Separation of Variables
The idea is just as the name suggests: start with an equation involving
more than one variable and perform manipulations that result in getting all
appeara nces of the variable t on one side of the equation and all
appearances of the other variables are on the other side.
Our equation is:
where Du represents the (spatial)
Laplacian operator. Since we want to separate the time dependence
from the spatial variables, we look for special solutions of the form
In this case, the left-hand side becomes
and the right-hand side becomes f(x,y)
Setting these equal and gathering the terms involving t
on one side and the ones involving x and y on the other, we
Now pick some fixed time t0 and allow x and
y to vary. Clearly, the right-hand side cannot change, because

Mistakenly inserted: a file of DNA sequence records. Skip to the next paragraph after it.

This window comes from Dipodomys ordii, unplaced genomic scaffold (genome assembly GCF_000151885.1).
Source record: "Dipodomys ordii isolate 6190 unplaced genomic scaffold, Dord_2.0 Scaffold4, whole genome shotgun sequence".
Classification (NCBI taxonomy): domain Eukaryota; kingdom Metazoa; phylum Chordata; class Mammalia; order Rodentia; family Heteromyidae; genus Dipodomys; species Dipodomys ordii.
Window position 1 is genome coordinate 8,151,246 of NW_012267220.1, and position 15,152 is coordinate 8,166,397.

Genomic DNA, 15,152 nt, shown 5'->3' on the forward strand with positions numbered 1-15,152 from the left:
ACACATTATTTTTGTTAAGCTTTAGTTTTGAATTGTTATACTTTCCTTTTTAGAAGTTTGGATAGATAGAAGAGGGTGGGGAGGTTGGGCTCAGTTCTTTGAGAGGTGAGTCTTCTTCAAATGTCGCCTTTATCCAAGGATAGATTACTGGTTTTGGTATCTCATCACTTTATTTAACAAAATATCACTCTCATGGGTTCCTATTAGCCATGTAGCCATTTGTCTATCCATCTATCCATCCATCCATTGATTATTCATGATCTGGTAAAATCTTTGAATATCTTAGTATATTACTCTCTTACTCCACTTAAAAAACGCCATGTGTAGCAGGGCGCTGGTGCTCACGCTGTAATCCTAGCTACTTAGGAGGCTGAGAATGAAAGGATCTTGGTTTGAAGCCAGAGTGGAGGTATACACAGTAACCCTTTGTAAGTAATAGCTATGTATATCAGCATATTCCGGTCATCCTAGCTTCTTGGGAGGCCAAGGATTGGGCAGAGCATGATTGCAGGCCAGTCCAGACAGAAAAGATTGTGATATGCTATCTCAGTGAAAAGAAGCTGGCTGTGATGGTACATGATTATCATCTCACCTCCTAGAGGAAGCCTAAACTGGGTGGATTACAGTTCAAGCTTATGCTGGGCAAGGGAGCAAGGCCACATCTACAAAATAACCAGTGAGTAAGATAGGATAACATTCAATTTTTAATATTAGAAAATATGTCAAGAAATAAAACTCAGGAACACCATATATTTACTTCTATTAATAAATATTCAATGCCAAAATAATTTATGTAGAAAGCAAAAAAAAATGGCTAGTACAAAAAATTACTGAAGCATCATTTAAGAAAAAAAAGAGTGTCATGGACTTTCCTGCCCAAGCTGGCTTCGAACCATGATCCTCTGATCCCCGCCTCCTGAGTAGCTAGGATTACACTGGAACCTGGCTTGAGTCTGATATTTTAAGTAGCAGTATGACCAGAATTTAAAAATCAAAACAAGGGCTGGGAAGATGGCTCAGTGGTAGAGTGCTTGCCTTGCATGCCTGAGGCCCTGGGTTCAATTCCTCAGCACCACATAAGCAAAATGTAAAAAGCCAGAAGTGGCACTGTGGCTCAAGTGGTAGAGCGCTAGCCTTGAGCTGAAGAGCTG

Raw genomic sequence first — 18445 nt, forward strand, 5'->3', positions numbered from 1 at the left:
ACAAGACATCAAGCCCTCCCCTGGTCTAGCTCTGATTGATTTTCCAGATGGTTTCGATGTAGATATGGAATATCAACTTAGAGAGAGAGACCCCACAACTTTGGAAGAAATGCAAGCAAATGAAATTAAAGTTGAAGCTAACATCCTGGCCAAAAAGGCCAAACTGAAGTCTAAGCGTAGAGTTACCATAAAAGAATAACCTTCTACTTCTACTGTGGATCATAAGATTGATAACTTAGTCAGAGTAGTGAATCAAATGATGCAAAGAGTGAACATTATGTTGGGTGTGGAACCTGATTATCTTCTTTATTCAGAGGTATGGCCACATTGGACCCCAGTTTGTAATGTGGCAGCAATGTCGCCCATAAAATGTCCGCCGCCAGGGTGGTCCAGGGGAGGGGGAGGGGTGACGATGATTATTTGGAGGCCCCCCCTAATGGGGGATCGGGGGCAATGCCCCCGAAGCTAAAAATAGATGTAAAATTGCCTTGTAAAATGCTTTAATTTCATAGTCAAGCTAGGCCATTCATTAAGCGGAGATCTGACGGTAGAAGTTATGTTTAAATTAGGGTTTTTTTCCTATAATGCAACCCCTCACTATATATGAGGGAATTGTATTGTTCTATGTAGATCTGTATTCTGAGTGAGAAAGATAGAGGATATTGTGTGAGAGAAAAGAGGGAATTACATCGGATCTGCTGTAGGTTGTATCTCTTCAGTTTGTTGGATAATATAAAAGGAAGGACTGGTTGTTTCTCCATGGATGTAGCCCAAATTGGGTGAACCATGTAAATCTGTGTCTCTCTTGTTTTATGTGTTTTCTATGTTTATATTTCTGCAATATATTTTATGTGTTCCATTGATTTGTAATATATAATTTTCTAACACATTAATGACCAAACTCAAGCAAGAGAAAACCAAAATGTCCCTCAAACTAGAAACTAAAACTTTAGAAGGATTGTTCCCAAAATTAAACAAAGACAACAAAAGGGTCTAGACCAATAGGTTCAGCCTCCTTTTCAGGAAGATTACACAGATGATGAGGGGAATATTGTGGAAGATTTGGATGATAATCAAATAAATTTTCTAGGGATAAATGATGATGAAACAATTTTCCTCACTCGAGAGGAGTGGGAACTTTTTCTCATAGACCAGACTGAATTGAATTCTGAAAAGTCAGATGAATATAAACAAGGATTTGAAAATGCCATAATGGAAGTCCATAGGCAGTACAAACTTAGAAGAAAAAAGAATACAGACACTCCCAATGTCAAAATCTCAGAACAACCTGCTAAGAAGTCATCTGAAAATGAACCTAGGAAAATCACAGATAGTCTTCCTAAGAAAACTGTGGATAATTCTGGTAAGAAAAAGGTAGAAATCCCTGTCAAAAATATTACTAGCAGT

v depends only on t and we have fixed that at
t0. Therefore, the right-hand side is a constant. We
call this constant -L, because we know
(in hindsight) that it has to be negative for our applications.
We have now separated the variables. We are looking for eigenfunctions of the Laplacian of f, each with
its own temporal companion v(t), and they turn out to be
either sine or cosine functions. We assemble these special solutions to
make the general one .
This is the essence of the argument showing how to break down the general
solution to our PDE problem into a superposition of particular solutions.
Communications in Visual Mathematics, vol 1, no 1, August 1998.
Copyright © 1998,
The Mathematical Association of America.
All rights reserved.
Created: 12 Aug 1998 ---
Last modified: Sep 30, 2003 9:37:16 AM
Comments to: CVM@maa.org